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Notes from the Dev: How to Use Faux Absolute Positioning in Email

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Here’s a tight spot that email developers will be very familiar with. You get an email campaign mockup from a designer and in order to make it both functional and accessible, you need to use overlapping elements.

As developers, it’s our job to make the email look as close to the proposed design as possible. But coding overlapping elements is much more complicated in an HTML email when compared to web development. However… it’s not impossible.

This time on Notes from the Dev: Video Edition, we’re going to explore a technique for coding overlapping elements in email using what’s known as faux absolute positioning. My guest for this episode is Niven Ranchhod from mailix by Mayoris AG. He’s going to show us this method in action.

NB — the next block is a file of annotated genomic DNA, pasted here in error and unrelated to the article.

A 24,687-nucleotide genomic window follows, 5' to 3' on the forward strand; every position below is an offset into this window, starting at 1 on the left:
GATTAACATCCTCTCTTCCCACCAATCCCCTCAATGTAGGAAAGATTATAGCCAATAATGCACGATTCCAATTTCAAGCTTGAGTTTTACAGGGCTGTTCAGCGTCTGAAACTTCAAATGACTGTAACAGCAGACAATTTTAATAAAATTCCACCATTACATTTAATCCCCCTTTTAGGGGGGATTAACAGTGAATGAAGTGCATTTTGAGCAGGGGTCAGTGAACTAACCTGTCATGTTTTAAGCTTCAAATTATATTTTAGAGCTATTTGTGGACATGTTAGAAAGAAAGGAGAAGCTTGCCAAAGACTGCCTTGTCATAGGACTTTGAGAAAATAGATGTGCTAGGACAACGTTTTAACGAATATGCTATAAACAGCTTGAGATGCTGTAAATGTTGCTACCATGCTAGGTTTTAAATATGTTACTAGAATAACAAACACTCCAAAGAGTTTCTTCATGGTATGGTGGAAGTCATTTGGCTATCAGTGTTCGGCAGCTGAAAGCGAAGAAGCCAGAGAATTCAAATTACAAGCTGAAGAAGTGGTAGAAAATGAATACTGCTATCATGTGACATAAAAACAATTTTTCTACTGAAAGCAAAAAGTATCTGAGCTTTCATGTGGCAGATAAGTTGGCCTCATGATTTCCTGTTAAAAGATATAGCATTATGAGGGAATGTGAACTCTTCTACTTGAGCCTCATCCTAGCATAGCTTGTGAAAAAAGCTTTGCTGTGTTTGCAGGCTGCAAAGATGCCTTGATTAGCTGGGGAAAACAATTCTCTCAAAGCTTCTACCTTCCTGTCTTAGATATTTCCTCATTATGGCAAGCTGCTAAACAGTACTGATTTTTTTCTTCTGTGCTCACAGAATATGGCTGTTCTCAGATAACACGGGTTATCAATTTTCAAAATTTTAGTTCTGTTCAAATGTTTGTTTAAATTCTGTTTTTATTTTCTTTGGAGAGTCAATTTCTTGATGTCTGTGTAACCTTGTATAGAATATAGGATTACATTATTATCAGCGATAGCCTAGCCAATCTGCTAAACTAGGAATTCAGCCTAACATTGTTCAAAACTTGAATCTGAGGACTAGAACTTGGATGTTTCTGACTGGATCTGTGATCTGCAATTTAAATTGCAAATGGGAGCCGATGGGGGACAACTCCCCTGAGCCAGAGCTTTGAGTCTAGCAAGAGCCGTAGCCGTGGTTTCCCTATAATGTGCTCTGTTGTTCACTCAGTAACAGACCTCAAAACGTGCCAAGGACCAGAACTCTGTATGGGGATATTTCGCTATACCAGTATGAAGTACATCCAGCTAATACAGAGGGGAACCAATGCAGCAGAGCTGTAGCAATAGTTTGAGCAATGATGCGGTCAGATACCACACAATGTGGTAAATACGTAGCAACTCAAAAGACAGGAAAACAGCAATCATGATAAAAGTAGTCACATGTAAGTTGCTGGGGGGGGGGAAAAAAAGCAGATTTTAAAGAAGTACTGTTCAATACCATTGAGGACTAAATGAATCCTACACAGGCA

Check out the video below to see how Niven uses faux absolute positioning to “trick” rendering engines so he can build emails with separate, yet overlapping text, background, and graphics.

What is absolute position in CSS?

The CSS position property is used to place objects next to or on top of each other as well as control their placement in other ways. There are five different types of CSS positioning (Find out more from CSStricks.com):

  1. Absolute: Allows an element to be placed anywhere you want.
  2. Fixed: Keeps an element in the viewport as you scroll.
  3. Relative: Uses top, left, bottom, and right to adjust an element’s position relative to itself.
  4. Static: The default CSS position for any element.
  5. Sticky: A combination of relative and fixed that keeps an element in view until you scroll beyond a certain point (outside a parent element).

So, position:absolute is pretty powerful because it gives the coder a lot of flexibility in terms of where elements get placed. There’s just one big problem for email developers…